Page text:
Justice High Puts Students in the Courtroom

T.J. Cole refers to them as To Sir, With Love moments, a reference to the 1967 Sidney Poitier film in which the actor plays a rookie teacher facing a rowdy class of street toughs in London's East End. Of course, there are variations on the theme: Lean on Me, Stand and Deliver, Higher Learning, even Blackboard Jungle, a '50s film in which Poitier was one of the toughs. The movies all have a similar premise: a group of undisciplined, disadvantaged students deemed too unruly for the system are cast aside, left to wither away like the statistics they seem born to become, until a heroic teacher/principal/administrator sees the possibility in these kids that they may never have seen themselves, and that person steps in and refuses to let them fail, even though he has to fight like hell to convince the delinquents that they are worth something. Eventually, the kids get the message, and then there's the graduation scene, or the shot with the gangbanger unlocking the door of the restaurant he now manages, or the student who's the first in his family to ever attend college, strolling across some idyllic, grassy common — the To Sir, With Love moment, the poignant realization that all the hard work has been worth it.

In a small conference room in the Boulder County Justice Center where Cole, a Boulder County magistrate, regularly presides over juvenile court, a seedling of such a moment is being planted — even if Cole is the only one who knows it. He's the Sir in this telling of the story, the principal of Justice High School, an 86-student charter school for the worst of the worst kids who have been run out of his courtroom, and the protagonists in such scenarios always see what others can't. That's why they're the protagonists.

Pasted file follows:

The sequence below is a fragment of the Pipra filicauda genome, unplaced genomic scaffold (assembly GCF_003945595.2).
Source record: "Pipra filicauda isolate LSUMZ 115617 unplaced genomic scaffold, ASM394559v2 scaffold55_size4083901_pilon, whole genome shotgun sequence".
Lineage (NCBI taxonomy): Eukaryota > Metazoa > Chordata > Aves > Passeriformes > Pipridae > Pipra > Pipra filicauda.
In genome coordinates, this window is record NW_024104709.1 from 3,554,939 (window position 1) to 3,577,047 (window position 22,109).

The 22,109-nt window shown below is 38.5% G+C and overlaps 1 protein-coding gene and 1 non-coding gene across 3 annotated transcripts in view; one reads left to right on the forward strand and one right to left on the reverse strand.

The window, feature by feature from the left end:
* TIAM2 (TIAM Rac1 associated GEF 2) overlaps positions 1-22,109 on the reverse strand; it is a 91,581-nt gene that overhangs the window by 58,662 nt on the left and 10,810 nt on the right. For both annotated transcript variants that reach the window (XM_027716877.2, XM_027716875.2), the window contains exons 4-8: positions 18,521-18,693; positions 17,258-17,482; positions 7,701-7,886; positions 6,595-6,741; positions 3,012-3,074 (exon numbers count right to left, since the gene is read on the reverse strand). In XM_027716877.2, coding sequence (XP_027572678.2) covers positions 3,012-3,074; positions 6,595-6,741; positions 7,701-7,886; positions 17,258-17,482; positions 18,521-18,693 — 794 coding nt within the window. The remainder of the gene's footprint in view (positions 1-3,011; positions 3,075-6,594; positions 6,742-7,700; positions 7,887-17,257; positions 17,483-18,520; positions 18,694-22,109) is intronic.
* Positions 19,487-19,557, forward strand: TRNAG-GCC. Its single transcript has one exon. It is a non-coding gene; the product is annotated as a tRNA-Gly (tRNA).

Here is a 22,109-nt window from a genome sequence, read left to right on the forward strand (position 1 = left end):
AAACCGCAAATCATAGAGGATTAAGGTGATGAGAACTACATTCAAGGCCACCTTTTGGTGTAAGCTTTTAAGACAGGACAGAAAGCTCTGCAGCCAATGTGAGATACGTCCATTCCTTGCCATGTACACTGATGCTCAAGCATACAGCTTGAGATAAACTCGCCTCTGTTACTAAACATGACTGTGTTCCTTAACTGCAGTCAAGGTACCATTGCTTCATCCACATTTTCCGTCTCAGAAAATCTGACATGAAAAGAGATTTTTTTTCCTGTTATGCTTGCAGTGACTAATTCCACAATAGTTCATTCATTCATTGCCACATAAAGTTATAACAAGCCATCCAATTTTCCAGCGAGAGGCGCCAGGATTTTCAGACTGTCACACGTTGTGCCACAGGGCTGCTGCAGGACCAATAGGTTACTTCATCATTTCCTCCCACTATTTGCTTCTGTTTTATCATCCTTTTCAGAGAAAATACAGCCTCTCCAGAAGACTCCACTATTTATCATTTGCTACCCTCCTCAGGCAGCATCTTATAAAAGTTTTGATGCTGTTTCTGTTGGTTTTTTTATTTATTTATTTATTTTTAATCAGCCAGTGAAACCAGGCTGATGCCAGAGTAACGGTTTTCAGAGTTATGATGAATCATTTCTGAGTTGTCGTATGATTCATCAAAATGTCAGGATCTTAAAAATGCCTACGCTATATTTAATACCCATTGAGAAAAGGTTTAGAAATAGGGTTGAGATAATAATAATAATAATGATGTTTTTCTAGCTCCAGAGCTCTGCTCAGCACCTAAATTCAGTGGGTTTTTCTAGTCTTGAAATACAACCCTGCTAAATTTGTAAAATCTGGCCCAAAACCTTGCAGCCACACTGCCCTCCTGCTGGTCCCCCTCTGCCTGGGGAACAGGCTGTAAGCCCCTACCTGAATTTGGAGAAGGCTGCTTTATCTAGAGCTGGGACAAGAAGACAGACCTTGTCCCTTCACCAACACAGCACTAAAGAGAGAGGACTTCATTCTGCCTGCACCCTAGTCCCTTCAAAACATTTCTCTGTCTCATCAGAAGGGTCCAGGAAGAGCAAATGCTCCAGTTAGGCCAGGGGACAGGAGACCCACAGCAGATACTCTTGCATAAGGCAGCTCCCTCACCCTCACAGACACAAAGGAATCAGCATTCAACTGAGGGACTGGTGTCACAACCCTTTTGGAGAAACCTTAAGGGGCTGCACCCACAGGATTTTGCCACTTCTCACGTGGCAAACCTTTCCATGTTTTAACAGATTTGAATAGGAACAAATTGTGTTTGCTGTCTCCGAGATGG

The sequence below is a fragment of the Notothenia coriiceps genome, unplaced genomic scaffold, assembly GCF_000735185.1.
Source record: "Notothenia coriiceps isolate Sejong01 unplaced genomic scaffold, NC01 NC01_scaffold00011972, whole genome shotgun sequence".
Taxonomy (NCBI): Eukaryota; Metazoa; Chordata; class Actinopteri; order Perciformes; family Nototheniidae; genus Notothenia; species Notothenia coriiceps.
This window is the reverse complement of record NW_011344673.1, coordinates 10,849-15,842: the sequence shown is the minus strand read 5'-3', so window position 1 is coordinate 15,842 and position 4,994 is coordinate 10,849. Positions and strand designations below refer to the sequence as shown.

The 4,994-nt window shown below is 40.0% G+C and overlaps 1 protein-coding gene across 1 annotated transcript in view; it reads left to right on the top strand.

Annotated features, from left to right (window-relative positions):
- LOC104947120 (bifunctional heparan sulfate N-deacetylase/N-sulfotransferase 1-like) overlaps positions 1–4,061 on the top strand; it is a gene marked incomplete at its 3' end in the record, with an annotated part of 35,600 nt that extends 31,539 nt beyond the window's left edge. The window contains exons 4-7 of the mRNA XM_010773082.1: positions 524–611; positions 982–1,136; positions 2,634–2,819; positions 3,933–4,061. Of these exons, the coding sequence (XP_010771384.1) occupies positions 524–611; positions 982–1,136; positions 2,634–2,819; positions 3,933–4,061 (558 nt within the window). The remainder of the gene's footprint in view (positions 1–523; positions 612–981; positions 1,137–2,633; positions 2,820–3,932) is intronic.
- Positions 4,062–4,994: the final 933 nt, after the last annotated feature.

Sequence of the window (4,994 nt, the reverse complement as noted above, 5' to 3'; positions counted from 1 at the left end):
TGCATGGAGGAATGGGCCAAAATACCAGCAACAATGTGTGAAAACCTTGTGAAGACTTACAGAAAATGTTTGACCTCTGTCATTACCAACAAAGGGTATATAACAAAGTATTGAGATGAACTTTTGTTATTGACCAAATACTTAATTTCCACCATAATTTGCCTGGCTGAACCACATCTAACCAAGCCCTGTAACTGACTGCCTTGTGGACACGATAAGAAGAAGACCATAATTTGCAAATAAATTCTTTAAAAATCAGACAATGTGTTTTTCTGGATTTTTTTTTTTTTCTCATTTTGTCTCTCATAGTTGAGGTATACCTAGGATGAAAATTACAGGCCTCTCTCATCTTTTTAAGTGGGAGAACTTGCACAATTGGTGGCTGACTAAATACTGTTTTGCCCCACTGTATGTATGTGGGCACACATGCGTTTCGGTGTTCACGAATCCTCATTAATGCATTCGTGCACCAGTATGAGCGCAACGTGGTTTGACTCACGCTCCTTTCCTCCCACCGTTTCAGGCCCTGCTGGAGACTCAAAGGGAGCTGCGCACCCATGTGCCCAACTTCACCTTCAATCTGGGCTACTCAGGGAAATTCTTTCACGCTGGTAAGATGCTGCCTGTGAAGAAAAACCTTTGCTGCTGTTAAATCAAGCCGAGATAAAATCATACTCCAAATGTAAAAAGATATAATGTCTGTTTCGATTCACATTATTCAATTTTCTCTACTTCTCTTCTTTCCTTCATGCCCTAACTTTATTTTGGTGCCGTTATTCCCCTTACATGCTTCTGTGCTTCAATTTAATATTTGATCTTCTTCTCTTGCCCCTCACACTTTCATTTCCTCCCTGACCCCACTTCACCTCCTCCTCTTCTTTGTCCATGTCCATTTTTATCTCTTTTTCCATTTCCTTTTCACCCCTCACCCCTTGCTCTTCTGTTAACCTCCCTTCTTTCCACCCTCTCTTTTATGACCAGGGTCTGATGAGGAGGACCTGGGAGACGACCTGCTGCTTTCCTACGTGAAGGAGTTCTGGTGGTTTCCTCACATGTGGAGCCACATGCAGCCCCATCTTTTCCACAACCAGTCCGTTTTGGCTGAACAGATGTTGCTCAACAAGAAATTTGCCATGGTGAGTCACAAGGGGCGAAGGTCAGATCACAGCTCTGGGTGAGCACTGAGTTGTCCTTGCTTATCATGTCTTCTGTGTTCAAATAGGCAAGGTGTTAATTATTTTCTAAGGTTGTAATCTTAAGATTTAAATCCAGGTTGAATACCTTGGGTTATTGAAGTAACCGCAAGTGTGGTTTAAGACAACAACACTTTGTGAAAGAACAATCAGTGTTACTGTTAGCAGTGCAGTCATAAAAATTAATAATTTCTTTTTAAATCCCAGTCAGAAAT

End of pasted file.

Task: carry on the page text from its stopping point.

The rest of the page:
"I want to know why is it that you had 125 absences last year?" Cole asks sixteen-year-old Ricardo. "What are we doing wrong that we can't get you to school?"

Cole, who's wearing his black judge robe and eating a burrito — for which he apologizes, explaining that he has been so busy he hasn't had time to eat all day — has been joined by a Boulder Valley School District truancy officer. Seated by Ricardo is his construction-worker father — black boots, Chevy truck keychain dangling from his belt loop — and next to him, a court translator, rapidly converting everything Cole says into Spanish. Ricardo has tucked his shirt in for this meeting with the judge, and he comports himself respectfully, if at times seeming a little shaky with nerves.

Cole sizes him up.

"You seem like a smart kid," he tells Ricardo. "You present yourself well; I can tell you have good parents here. What's the problem?"

Ricardo begins telling Cole that he hasn't been getting into trouble when he's not at school; he's been working at a local Mexican restaurant, putting in long hours and often opening the place. Cole stops him by asking point-blank how much he makes in a pay period. Ricardo answers: $250.

"You see these nice-looking men and women walking around this courthouse, with suits and briefcases?" Cole asks Ricardo, who nods his head. "How much do you think those people make in an hour?"

"Twenty dollars?" Ricardo says, then amends his answer. "Forty dollars?"

"Try $250," Cole says. "They make in one hour what you make in an entire pay period. And you could be one of those people. But you know how they did it? They went to high school and they got their diploma. And then they went to college and got another diploma. And then they went to law school and got another diploma."

Cole tempers his remarks by telling Ricardo there's nothing wrong with good, hard, honest labor — "You can't name a fast-food joint I didn't work in," he says — but that labor must come after school.

"And if Manuel keeps making you take those morning shifts," Cole says, name-checking the manager of the restaurant where Ricardo works, "you tell him that Magistrate Cole said to only let you work after school. And if he doesn't know who I am, tell him I'm the guy who comes in every Thursday morning with the big order."

Burrito just about finished, Cole and the truancy officer help Ricardo write a plan outlining precisely what he needs to do to stay in what is now his third high school. Ricardo asks for an in-school mentor who'll kick his ass when he's starting to think about ditching, and even requests a slot in a highly sought-after program called Tech, where students get to work in a professional field. Cole tells Ricardo that he doesn't yet deserve a spot in Tech. But then he strikes a deal with the truant: If Ricardo attends all of his classes and does well — "We're talking A's and B's," Cole says — then he will personally recommend him for Tech. And if not?

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Adam Cayton-Holland